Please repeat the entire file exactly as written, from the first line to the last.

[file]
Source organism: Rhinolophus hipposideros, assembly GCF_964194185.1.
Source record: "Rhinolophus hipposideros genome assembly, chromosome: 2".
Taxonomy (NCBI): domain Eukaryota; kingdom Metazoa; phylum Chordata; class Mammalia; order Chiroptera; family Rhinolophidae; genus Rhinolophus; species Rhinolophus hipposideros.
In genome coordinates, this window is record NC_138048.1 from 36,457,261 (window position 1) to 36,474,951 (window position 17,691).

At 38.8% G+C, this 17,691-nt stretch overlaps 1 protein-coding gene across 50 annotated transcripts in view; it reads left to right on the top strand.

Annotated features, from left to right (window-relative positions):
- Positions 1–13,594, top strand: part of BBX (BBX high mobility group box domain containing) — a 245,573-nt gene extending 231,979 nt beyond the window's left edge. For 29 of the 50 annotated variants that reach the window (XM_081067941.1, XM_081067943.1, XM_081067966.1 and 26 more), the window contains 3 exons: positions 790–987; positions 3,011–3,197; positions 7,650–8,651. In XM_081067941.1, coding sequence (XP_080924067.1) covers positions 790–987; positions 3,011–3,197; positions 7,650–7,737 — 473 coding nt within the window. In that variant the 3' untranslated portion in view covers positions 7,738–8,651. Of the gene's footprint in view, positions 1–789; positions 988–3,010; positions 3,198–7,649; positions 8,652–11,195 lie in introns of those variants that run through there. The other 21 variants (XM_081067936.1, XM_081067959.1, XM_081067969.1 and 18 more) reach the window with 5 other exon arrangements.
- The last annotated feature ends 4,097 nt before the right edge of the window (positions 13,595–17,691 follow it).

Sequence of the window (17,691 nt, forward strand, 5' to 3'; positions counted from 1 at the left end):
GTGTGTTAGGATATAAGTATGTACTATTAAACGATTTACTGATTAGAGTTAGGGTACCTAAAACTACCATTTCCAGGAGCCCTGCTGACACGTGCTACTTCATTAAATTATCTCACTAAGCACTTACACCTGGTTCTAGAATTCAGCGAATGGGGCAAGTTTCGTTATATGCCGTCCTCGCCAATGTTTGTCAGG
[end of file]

Source organism: Rhinolophus hipposideros, assembly GCF_964194185.1.
Source record: "Rhinolophus hipposideros genome assembly, chromosome: 2".
Taxonomy (NCBI): domain Eukaryota; kingdom Metazoa; phylum Chordata; class Mammalia; order Chiroptera; family Rhinolophidae; genus Rhinolophus; species Rhinolophus hipposideros.
In genome coordinates, this window is record NC_138048.1 from 36,457,261 (window position 1) to 36,474,951 (window position 17,691).

At 38.8% G+C, this 17,691-nt stretch overlaps 1 protein-coding gene across 50 annotated transcripts in view; it reads left to right on the top strand.

Annotated features, from left to right (window-relative positions):
- Positions 1–13,594, top strand: part of BBX (BBX high mobility group box domain containing) — a 245,573-nt gene extending 231,979 nt beyond the window's left edge. For 29 of the 50 annotated variants that reach the window (XM_081067941.1, XM_081067943.1, XM_081067966.1 and 26 more), the window contains 3 exons: positions 790–987; positions 3,011–3,197; positions 7,650–8,651. In XM_081067941.1, coding sequence (XP_080924067.1) covers positions 790–987; positions 3,011–3,197; positions 7,650–7,737 — 473 coding nt within the window. In that variant the 3' untranslated portion in view covers positions 7,738–8,651. Of the gene's footprint in view, positions 1–789; positions 988–3,010; positions 3,198–7,649; positions 8,652–11,195 lie in introns of those variants that run through there. The other 21 variants (XM_081067936.1, XM_081067959.1, XM_081067969.1 and 18 more) reach the window with 5 other exon arrangements.
- The last annotated feature ends 4,097 nt before the right edge of the window (positions 13,595–17,691 follow it).

Sequence of the window (17,691 nt, forward strand, 5' to 3'; positions counted from 1 at the left end):
GTGTGTTAGGATATAAGTATGTACTATTAAACGATTTACTGATTAGAGTTAGGGTACCTAAAACTACCATTTCCAGGAGCCCTGCTGACACGTGCTACTTCATTAAATTATCTCACTAAGCACTTACACCTGGTTCTAGAATTCAGCGAATGGGGCAAGTTTCGTTATATGCCGTCCTCGCCAATGTTTGTCAGG